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Ramadan activities in Iraq are going ahead as planned, despite the deteriorating security situation. Local residents are spending their days shopping for breakfast items, and enjoying a few hours in markets and public places at night.
Ramadan is a holy month for all Muslims around the world, because of its special significance to the Quran.
Muslims fast for a month by avoiding food and drink from sunrise to sunset.
During Ramadan, Iraqis buy items such as vegetables, meat, soft drinks, and sweets on a daily basis to prepare a healthy breakfast after long hours of fasting.
In addition, people try for a greater variety of dishes at the breakfast table than usual. But as demand often goes up for certain items during this time, so do the prices.
One local resident of Baghdad said "This year Ramadan, is different from previous years, though there are still high temperatures and high prices for food. I would like to say 'God Help The Fasters'."
One local resident of Baghdad said "The prices for tomatoes and potatoes are very high. This is Ramadan, a month for goodness when the prices should drop. But they are rising instead."
Intense summer temperatures make fasting even more difficult. Fasting in Iraq requires a lot of liquids at breakfast.
Compromised public services and especially the lack of a secure source of electricity are factors that compound the difficulties of fasting.
One local resident of Baghdad said "This year Ramadan is very hot. Power often cuts out at breakfast time. Sometimes there is no electricity for 24 hours. When the local generator starts, they give us the state electricity. It's like a psychological war that has no meaning."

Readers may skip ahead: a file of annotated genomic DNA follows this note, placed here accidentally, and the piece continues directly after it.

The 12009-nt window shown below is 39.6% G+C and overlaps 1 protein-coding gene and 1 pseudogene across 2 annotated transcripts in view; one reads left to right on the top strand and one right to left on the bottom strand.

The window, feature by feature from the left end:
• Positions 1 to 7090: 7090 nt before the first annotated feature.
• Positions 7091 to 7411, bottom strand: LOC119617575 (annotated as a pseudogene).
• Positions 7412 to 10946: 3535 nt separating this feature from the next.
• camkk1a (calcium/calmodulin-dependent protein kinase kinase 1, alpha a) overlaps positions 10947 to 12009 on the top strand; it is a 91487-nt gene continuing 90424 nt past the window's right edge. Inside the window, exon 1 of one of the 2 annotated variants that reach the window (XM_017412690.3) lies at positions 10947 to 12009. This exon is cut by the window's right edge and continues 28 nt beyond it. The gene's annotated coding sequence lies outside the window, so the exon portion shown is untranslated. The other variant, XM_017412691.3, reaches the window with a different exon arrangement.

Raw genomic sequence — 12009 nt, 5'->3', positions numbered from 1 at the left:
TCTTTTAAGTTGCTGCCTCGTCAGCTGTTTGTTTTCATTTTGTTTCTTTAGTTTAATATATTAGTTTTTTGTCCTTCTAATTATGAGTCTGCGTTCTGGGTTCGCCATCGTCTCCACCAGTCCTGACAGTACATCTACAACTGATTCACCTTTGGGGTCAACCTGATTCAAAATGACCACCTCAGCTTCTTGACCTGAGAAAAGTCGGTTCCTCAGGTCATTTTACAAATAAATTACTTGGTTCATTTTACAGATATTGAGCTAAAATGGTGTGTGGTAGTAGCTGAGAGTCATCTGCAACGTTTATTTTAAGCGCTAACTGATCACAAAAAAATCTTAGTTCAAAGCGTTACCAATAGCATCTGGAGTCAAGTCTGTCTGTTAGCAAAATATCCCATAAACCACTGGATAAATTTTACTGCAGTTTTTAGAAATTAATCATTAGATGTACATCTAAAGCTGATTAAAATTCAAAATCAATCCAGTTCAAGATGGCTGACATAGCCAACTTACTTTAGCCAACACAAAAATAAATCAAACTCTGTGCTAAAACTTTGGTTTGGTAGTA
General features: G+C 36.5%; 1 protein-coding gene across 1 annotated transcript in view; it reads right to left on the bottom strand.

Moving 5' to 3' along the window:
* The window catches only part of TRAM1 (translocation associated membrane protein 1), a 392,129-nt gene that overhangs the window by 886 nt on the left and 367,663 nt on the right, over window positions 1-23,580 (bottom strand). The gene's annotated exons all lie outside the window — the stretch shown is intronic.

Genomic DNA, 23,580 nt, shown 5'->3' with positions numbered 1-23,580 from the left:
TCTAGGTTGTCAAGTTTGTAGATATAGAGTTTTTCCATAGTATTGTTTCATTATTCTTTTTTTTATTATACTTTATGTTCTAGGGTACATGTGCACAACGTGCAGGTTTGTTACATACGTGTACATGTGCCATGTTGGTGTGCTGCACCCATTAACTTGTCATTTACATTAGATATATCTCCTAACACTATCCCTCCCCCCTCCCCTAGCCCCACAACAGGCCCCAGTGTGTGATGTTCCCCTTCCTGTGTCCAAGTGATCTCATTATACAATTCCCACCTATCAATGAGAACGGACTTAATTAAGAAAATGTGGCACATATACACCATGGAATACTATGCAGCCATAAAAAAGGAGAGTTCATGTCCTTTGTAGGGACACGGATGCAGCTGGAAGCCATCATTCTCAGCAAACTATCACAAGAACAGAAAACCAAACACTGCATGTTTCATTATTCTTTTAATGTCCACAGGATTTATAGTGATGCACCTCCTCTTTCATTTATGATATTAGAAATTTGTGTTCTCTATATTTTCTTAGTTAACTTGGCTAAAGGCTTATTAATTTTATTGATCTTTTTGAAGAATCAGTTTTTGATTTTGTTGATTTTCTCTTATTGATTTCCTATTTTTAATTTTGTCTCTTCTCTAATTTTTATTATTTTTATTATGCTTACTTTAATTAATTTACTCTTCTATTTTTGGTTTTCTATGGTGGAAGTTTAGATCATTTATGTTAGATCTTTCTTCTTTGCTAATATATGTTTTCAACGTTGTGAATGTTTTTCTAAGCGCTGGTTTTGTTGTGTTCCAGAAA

The security situation is another factor that impacts people fasting in Iraq.
Security violations occur frequently and make daily excursions much more difficult.
People hope this month will pass peacefully.
One local resident of Baghdad said "Ramadan is a holy month for everyone. May God accept our fasting, and I hope that all the families are safe throughout our beloved Iraq."
Away from worries and grievances, families gather in public parks after breakfast and the evening meal. Here, groups of men play a unique game called "Mehaibis," where a ring is hidden in the hand of a player, and the other team tries to find it."
Visiting the homes of others to share a breakfast meal is also an important feature of Ramadan in Iraq. Despite the daily problems of life in the country, people see the activities of Ramadan as a way to ensure the continuity of life.
- Iraq in charge of own security 2010-08-21